Clinton memorializes Cummings for standing 'against corrupt leadership of King Ahab and Queen Jezebel'

 
"It is no coincidence, is it, that Elijah Cummings shared a name with an Old Testament prophet, whose name meant in Hebrew 'the lord is my god.' And who used the power and the wisdom that God gave him to uphold the moral law that all people are subject to," the former secretary of State said in her remarks eulogizing Cummings at the New Psalmist Baptist Church in Baltimore.
 
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"Like that Old Testament prophet, he stood against corrupt leadership of King Ahab and Queen Jezebel," Clinton said, drawing roaring applause and laughter from the crowd.

 

The remark appeared to be a veiled shot at President TrumpDonald John TrumpFive takeaways from the Democratic debate As Buttigieg rises, Biden is still the target Leading Democrats largely pull punches at debate MORE, who defeated Clinton, the Democratic nominee, in the 2016 presidential race. 

Not everyone in the crowd found the comparison amusing, however: Rep. Jim JordanJames (Jim) Daniel JordanWill Republicans continue to engage in willful blindness? How Democrats can avoid fatal flaws of their impeachment inquiry Live coverage: Schiff closes with speech highlighting claims of Trump's corruption MORE (Ohio), the ranking Republican on the Oversight and Reform Committee and top Trump ally, sat unsmiling as Democrats around him applauded appreciatively.

Clinton praised Cummings, who served as Oversight committee chairman until his death on Oct. 17, as a "guiding light" in Congress.

"He liked to remind all of us that you can't get so caught up in who you are fighting that you forget what you are fighting for," Clinton said.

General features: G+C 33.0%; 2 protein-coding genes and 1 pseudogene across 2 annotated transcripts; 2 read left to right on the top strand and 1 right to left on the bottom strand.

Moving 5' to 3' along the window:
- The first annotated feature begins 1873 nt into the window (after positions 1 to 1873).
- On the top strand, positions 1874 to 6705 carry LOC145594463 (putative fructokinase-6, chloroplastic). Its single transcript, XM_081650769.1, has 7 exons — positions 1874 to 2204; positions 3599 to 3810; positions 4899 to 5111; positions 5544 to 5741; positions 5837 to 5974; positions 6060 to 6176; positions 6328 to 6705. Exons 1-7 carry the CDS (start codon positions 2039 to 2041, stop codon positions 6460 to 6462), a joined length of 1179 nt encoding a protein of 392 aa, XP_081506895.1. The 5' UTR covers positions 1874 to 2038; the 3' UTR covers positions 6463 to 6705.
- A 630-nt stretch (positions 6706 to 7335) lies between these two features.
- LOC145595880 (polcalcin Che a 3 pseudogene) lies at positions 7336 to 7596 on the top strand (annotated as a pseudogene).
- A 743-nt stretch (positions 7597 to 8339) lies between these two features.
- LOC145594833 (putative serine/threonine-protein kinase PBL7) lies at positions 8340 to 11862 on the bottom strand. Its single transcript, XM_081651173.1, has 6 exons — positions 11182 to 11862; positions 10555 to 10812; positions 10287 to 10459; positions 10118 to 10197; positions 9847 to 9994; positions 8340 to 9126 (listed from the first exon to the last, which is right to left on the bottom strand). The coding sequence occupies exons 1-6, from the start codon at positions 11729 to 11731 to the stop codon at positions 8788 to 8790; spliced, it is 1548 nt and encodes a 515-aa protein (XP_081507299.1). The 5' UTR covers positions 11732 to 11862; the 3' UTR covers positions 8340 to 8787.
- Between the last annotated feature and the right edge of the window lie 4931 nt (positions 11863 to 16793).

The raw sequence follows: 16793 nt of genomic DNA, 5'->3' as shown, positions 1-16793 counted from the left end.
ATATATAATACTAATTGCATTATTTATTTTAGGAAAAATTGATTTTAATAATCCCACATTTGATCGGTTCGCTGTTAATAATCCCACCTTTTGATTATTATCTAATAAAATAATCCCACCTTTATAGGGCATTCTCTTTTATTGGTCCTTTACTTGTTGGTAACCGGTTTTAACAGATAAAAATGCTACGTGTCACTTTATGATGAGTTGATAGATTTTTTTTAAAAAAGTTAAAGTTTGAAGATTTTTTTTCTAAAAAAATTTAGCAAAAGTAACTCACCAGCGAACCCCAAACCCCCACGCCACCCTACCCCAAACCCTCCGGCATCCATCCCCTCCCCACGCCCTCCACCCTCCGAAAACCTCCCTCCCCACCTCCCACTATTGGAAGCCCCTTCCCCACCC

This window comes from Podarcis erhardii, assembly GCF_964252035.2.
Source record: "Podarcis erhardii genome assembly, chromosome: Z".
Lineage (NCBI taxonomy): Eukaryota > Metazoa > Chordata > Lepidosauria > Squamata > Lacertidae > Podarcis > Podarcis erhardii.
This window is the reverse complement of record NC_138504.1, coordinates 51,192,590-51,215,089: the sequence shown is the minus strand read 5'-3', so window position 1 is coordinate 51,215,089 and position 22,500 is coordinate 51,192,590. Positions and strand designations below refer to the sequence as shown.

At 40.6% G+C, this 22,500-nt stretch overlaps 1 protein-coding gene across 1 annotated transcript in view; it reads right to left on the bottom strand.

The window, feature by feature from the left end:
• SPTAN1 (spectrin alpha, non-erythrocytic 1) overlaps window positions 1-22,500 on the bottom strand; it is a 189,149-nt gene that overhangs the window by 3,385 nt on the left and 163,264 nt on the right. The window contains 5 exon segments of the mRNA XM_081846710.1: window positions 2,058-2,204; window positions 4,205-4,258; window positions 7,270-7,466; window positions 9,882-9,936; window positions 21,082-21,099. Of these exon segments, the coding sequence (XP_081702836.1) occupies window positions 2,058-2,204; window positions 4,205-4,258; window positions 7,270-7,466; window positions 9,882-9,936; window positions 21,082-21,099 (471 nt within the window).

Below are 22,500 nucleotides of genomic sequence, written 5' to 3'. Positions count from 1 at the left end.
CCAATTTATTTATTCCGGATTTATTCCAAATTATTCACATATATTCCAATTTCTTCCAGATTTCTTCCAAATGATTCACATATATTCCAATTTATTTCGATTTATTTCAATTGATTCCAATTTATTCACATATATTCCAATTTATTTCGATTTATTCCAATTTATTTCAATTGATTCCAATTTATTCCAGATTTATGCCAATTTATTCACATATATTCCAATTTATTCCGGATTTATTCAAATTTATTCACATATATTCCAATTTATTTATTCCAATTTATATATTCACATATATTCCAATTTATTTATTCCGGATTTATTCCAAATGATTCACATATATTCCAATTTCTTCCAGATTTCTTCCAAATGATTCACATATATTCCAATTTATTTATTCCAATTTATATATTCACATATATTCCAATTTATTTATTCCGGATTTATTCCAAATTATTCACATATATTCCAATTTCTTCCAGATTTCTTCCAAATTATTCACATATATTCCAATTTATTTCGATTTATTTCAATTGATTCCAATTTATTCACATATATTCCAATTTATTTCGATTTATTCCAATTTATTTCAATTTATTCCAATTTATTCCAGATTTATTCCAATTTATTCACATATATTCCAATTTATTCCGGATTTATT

"Like the prophet, our Elijah could call down fire from heaven. But he also prayed and worked for healing. He weathered storms and earthquakes, but never lost his faith," she said.

The prophet Elijah, in Biblical accounts, clashed with Jezebel and Ahab over their interference in worshipping the Hebrew god, Yahweh.  

A who's who of top Democratic leaders were slated to speak at the funeral for Cummings, including Speaker Nancy PelosiNancy PelosiKlobuchar shuts down idea a woman can't beat Trump: 'Pelosi does it every day' Budowsky: Trump destroying GOP in 2018, '19, '20 On The Money: Senate scraps plan to force second shutdown vote | Trump tax breaks for low-income neighborhoods draw scrutiny | McConnell rips House Dems for holding up trade deal MORE (D-Calif.) and former Presidents Bill ClintonWilliam (Bill) Jefferson ClintonFeehery: Pivoting to infrastructure could help heal post-impeachment wounds Press: Ukraine's not the only outrage The 2 events that reshaped the Democratic primary race MORE and Barack ObamaBarack Hussein ObamaAs Buttigieg rises, Biden is still the target Debate gives Democrats a chance to focus on unaddressed issues of concern to black voters Is Joe Biden finished? MORE.

Pelosi praised Cummings as a "master of the House" who was also "the mentor of the House."

"All members – whether new or not – benefitted from the generosity of his spirit," Pelosi said.

The day before, Cummings became the first African American lawmaker to lie in state in the Capitol. Lawmakers held a memorial service in Statuary Hall, the old House chamber, before his casket was moved right outside the current House chamber for a public viewing. Cummings's casket was placed in front of the main door to the chamber, which was opened to offer a view of the dais.

Thousands of people, including Trump administration officials like Vice President Mike PenceMichael (Mike) Richard PenceFive bombshells from explosive Sondland testimony 2019 Louisiana governor's race spells disaster for Trump in 2020 House impeachment hearings: The witch hunt continues MORE and Attorney General William BarrWilliam Pelham BarrGOP rep predicts watchdog report on alleged FISA abuses will find 'problems' Barr defends Trump's use of executive authority, slams impeachment hearings GOP eager for report on alleged FBI surveillance abuse MORE, came to pay their respects as Cummings laid in state.

"Elijah often said his philosophy was simple: Do something. Go out and do something," Clinton said. "I think that remains his challenge to each of us. As he said, even if it seems small, there's usually something you can do if you are looking for it."